One of the perennial topics of interest regarding cars, in general, is whether to buy or lease. We won’t dive into that decades-long debate, but we were curious to see the results of that consideration among early EV drivers.
The majority (53–87%, depending on group) bought their electric cars, while 11–44% leased them.
We assume that many of the people who leased non-Tesla fully electric cars (or any EVs, for that matter) likely did so because of the rapid technological progress in this market, and especially with regard to batteries and range.
Others certainly did so out of concern about the longevity of batteries, as well — a matter we don’t have much insight on at this point in time.
Simple business finances are another reason known to lead to leasing versus owning.
Overall, though, we need to question respondents in more depth in the future in order to determine how much these various factors led to leasing versus buying, and to also determine why the majority of respondents chose to buy their cars. (Though, the most common reason for buying versus leasing, in general, is because it often costs less in the long run.)
In case you missed previous summaries, here’s a short summary of our 2017 EV report:
We surveyed over 2,000 electric car drivers living in 28 countries (49 of 50 US states, 26 European countries, and 9 Canadian provinces). We wanted to find out what early electric car adopters require and desire from their next electric cars and from EV charging networks, as well as what EV life is like so far for them.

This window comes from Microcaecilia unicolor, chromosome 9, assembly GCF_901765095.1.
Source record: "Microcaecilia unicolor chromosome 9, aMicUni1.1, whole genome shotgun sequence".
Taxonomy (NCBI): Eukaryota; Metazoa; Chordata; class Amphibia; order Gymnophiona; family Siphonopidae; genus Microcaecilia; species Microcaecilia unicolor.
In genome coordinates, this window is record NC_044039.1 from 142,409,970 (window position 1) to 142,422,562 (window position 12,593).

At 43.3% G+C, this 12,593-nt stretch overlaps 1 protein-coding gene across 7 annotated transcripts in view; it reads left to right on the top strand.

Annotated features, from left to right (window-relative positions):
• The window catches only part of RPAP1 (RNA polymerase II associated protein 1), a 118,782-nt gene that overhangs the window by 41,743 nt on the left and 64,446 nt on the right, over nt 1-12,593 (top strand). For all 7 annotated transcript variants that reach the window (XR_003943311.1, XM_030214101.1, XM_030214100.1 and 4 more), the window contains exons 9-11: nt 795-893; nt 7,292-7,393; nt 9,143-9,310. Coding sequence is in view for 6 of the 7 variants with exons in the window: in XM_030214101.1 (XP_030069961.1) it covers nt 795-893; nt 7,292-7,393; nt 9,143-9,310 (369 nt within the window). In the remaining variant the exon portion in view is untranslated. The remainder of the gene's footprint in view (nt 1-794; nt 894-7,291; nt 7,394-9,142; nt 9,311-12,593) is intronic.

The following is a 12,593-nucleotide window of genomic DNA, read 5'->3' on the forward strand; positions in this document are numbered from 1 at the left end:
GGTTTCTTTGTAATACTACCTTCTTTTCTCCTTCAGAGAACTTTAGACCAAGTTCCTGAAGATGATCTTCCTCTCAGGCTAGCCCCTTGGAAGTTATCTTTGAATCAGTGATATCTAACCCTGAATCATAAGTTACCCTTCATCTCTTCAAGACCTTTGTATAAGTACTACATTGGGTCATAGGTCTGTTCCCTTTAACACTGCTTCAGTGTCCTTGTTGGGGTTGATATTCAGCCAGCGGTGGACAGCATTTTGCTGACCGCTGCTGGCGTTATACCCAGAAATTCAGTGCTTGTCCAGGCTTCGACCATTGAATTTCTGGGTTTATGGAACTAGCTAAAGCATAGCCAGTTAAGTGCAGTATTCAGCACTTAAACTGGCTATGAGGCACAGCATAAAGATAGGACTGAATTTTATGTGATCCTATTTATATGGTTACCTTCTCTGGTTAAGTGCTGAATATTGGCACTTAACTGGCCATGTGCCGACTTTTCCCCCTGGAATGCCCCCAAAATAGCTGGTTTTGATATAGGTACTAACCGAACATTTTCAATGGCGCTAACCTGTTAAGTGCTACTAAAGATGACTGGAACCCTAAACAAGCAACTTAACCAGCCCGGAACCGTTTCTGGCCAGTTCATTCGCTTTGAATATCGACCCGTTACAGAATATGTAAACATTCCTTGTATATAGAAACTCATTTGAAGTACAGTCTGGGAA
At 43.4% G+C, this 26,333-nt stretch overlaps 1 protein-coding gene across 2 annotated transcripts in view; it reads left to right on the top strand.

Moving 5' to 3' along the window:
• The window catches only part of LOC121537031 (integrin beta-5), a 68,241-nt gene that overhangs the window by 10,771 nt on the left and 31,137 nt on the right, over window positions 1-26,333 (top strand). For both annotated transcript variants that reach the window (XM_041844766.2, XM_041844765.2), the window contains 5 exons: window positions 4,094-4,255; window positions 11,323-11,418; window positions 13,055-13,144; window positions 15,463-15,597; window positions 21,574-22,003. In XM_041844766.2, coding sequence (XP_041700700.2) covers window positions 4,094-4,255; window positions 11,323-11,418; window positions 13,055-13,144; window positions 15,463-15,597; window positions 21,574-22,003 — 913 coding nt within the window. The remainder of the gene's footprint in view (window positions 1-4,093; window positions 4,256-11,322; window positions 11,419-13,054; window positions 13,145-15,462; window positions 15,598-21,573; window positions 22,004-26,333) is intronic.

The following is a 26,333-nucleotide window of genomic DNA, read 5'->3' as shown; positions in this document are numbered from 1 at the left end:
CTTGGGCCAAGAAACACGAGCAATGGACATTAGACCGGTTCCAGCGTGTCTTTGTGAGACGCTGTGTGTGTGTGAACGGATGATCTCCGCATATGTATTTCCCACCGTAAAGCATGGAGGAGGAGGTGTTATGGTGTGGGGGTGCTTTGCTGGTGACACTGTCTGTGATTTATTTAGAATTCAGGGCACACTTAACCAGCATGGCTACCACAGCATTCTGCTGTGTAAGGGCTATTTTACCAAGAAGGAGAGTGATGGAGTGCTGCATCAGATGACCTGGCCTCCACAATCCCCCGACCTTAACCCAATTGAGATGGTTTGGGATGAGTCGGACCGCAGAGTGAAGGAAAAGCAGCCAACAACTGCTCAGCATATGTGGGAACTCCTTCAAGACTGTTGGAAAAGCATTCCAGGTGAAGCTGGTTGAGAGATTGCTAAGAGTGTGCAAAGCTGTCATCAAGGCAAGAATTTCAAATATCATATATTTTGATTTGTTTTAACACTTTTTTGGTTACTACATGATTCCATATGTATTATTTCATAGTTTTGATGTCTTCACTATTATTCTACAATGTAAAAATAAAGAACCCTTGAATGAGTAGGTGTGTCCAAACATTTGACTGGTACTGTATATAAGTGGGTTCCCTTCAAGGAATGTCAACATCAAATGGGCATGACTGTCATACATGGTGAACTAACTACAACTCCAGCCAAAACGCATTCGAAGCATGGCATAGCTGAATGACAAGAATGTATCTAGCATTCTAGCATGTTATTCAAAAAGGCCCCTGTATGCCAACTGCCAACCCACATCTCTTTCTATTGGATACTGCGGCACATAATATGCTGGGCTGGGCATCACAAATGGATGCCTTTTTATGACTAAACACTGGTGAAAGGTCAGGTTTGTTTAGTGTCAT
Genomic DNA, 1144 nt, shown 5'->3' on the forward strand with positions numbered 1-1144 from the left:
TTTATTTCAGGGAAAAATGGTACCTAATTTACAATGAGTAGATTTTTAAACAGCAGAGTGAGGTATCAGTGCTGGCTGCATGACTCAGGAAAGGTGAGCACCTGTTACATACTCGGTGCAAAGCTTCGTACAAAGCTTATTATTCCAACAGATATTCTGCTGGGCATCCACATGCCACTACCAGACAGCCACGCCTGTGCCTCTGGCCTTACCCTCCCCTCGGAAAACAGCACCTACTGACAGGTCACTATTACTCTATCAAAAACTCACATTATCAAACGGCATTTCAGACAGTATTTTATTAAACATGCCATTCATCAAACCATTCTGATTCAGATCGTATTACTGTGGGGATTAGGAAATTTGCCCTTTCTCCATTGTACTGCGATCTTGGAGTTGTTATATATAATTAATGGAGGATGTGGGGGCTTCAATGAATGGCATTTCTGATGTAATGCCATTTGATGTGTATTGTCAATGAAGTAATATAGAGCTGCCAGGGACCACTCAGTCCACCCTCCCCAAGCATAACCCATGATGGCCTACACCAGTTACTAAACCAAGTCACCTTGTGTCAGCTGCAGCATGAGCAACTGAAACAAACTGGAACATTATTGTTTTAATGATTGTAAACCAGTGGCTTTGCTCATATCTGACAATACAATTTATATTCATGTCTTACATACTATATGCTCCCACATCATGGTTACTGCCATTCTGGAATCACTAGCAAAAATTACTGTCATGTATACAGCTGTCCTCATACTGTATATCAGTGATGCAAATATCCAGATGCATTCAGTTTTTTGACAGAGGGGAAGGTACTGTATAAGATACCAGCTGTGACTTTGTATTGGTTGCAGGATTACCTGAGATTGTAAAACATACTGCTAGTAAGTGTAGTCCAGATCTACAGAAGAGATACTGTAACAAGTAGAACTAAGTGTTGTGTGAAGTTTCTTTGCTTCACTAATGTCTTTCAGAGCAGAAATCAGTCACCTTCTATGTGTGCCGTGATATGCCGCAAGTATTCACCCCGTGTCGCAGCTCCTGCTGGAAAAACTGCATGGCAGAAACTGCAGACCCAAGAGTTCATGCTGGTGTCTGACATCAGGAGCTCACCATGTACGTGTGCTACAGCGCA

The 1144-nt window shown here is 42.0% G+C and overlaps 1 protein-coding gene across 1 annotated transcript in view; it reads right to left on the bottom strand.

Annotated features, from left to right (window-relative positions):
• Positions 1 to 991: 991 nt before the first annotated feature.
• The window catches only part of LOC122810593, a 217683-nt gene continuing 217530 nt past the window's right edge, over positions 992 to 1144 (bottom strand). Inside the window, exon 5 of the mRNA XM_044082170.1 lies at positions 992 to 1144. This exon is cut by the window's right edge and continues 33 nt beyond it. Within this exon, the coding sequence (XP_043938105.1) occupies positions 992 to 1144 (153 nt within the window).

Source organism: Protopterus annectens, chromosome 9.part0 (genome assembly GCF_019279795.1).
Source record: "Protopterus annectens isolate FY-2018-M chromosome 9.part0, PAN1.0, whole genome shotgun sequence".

This report segments responses by three distinct electric vehicle groups (Tesla drivers, pure-electric but non-Tesla drivers, and drivers of plug-in hybrids) as well as by continent (North America versus Europe). This segmentation unveils clear differences on many topics — which is sensible given the vast variation in user experience for each type of EV and for the two regions, but which we’ve never seen uncovered before.
You can get the full 93-page report — Electric Car Drivers: Desires, Demands, & Who They Are — for $500, or you can check out the first 30 pages for free. (If you contributed to the report/surveys and want a free copy, drop us a note and we’ll send the entire report your way.)
Our core partners for this year’s report included EV-Box, Tesla Shuttle, and Important Media. Other report partners included The Beam, EV Obsession, and the Low Voltage Vehicle Electrification summit.
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